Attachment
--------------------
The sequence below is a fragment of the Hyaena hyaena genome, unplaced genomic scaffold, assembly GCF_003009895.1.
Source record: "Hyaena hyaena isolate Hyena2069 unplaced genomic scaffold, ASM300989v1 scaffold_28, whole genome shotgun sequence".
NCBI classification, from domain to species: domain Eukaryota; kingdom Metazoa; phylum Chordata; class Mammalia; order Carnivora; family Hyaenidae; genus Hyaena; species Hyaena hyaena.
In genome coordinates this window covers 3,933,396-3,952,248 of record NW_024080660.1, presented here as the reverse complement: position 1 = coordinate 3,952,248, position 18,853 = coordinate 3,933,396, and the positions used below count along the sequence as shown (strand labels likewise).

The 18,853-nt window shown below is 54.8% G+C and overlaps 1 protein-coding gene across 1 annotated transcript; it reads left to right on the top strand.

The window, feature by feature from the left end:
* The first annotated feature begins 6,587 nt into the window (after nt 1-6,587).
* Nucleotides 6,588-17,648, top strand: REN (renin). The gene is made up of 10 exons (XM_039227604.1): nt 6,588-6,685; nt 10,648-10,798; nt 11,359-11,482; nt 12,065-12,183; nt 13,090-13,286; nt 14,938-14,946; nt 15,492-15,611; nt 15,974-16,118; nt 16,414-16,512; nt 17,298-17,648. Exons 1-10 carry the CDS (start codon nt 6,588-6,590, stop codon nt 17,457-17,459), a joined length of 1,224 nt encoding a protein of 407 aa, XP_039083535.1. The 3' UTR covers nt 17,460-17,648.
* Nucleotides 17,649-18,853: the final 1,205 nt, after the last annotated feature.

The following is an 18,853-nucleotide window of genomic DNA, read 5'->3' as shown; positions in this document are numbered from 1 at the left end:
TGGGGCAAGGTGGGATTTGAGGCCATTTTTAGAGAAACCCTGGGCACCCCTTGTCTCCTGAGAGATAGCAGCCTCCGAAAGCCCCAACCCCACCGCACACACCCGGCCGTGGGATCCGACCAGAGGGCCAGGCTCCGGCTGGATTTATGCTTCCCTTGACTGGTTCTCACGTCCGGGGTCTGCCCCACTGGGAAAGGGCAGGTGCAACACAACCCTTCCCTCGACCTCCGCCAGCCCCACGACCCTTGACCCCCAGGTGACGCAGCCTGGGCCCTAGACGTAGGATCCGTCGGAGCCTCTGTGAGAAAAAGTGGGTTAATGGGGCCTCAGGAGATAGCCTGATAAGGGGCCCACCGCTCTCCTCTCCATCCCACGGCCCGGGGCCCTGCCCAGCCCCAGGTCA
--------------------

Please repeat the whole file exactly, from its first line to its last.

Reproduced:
The sequence below is a fragment of the Hyaena hyaena genome, unplaced genomic scaffold, assembly GCF_003009895.1.
Source record: "Hyaena hyaena isolate Hyena2069 unplaced genomic scaffold, ASM300989v1 scaffold_28, whole genome shotgun sequence".
NCBI classification, from domain to species: domain Eukaryota; kingdom Metazoa; phylum Chordata; class Mammalia; order Carnivora; family Hyaenidae; genus Hyaena; species Hyaena hyaena.
In genome coordinates this window covers 3,933,396-3,952,248 of record NW_024080660.1, presented here as the reverse complement: position 1 = coordinate 3,952,248, position 18,853 = coordinate 3,933,396, and the positions used below count along the sequence as shown (strand labels likewise).

The 18,853-nt window shown below is 54.8% G+C and overlaps 1 protein-coding gene across 1 annotated transcript; it reads left to right on the top strand.

The window, feature by feature from the left end:
* The first annotated feature begins 6,587 nt into the window (after nt 1-6,587).
* Nucleotides 6,588-17,648, top strand: REN (renin). The gene is made up of 10 exons (XM_039227604.1): nt 6,588-6,685; nt 10,648-10,798; nt 11,359-11,482; nt 12,065-12,183; nt 13,090-13,286; nt 14,938-14,946; nt 15,492-15,611; nt 15,974-16,118; nt 16,414-16,512; nt 17,298-17,648. Exons 1-10 carry the CDS (start codon nt 6,588-6,590, stop codon nt 17,457-17,459), a joined length of 1,224 nt encoding a protein of 407 aa, XP_039083535.1. The 3' UTR covers nt 17,460-17,648.
* Nucleotides 17,649-18,853: the final 1,205 nt, after the last annotated feature.

The following is an 18,853-nucleotide window of genomic DNA, read 5'->3' as shown; positions in this document are numbered from 1 at the left end:
TGGGGCAAGGTGGGATTTGAGGCCATTTTTAGAGAAACCCTGGGCACCCCTTGTCTCCTGAGAGATAGCAGCCTCCGAAAGCCCCAACCCCACCGCACACACCCGGCCGTGGGATCCGACCAGAGGGCCAGGCTCCGGCTGGATTTATGCTTCCCTTGACTGGTTCTCACGTCCGGGGTCTGCCCCACTGGGAAAGGGCAGGTGCAACACAACCCTTCCCTCGACCTCCGCCAGCCCCACGACCCTTGACCCCCAGGTGACGCAGCCTGGGCCCTAGACGTAGGATCCGTCGGAGCCTCTGTGAGAAAAAGTGGGTTAATGGGGCCTCAGGAGATAGCCTGATAAGGGGCCCACCGCTCTCCTCTCCATCCCACGGCCCGGGGCCCTGCCCAGCCCCAGGTCA